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Crime and Criminal Justice in New York State: A Survey of Public Opinion; Volume I: Crime, Neighborhood Safety and Responses to Crime

NCJ Number
Date Published
December 1988
Volume I of a survey of public opinion on crime and criminal justice in New York State focuses on respondents' attitudes toward crime, neighborhood safety, and responses to crime.

New York State undertook its first public opinion survey on criminal justice issues during October and November of 1987. A total of 1,000 people randomly selected from throughout the State participated in a telephone survey. Respondents were much more likely to believe that crime had increased statewide rather than in their neighborhoods during the 12 months preceding the survey. Almost all of the respondents reported that their primary source of information about crime and the criminal justice system was the news media. The majority of people in New York State felt relatively safe out alone in their neighborhoods both during the day and at night. Females, nonwhites, Hispanics, and those 65 years of age or older felt less safe out alone at night in their neighborhoods. Perceptions of neighborhood safety were associated with neighborhood victimizations; however, neighborhood "quality of life" was more strongly associated with perceptions of neighborhood safety than victimization. The perceived threat of crime motivated many respondents to take measures to protect both themselves and their households during the 12 months prior to the survey. 11 notes, 4 tables, and figures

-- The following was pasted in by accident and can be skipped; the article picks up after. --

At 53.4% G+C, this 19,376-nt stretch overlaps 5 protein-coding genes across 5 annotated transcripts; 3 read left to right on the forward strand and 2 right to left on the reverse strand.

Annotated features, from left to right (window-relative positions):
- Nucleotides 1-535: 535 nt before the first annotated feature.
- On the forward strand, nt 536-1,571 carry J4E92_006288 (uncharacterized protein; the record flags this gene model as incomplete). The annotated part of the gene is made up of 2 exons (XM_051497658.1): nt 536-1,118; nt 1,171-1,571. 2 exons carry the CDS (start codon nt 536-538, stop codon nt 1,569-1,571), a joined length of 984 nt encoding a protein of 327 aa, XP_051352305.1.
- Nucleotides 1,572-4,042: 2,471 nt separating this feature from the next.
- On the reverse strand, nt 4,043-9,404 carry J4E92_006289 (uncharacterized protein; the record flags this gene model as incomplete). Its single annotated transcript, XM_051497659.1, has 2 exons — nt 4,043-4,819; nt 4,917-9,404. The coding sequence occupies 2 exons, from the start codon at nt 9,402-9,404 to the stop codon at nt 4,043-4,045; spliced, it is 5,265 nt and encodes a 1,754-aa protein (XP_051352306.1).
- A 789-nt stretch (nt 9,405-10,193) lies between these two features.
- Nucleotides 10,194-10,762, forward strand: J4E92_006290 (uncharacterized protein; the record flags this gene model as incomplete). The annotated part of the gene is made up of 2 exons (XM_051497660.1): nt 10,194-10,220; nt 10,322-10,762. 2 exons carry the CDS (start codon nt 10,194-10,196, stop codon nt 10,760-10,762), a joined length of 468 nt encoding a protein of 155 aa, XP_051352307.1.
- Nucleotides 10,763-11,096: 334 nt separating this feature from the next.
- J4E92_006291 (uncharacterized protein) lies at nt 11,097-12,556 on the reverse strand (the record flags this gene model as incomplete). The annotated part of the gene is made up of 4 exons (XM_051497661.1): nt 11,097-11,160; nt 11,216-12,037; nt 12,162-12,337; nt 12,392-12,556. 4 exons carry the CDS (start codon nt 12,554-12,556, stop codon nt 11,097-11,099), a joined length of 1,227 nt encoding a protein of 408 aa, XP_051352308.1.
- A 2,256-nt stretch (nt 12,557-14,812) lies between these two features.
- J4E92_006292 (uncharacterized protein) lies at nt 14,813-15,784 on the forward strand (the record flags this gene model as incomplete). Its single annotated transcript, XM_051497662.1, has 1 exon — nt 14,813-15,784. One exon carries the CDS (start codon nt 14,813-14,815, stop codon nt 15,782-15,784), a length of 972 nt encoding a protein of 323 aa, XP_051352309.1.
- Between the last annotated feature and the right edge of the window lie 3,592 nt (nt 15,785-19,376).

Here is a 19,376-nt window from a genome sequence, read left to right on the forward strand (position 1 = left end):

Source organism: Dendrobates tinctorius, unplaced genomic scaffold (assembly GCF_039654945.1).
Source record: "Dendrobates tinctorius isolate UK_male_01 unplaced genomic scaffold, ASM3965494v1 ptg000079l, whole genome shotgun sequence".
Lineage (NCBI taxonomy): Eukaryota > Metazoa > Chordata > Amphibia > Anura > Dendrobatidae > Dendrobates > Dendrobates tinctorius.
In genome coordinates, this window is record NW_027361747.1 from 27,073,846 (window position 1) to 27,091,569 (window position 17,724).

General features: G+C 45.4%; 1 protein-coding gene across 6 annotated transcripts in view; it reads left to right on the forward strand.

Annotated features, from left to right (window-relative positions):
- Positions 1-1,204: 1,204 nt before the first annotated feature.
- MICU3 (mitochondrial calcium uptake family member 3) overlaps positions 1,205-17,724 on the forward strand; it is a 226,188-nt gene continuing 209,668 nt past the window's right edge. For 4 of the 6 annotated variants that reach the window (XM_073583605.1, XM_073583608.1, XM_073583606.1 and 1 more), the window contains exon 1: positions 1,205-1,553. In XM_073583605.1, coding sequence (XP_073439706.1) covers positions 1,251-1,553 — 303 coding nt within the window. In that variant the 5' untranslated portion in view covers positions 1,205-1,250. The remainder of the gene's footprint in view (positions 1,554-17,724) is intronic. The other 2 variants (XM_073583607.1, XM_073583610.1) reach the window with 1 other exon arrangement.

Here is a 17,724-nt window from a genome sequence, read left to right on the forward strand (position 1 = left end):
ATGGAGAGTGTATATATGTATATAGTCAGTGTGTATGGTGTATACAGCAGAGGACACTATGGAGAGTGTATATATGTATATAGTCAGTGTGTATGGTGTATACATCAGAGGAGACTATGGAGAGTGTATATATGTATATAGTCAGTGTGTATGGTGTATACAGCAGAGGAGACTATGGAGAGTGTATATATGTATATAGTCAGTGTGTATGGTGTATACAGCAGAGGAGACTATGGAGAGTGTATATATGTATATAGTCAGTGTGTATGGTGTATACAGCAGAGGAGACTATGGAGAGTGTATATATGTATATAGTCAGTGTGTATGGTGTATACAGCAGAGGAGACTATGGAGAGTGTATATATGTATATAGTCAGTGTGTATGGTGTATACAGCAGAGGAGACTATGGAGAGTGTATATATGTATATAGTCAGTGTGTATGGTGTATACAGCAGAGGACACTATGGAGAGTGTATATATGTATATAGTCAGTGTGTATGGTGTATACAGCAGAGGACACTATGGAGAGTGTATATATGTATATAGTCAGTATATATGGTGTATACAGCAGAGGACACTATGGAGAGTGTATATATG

Date Published: December 1, 1988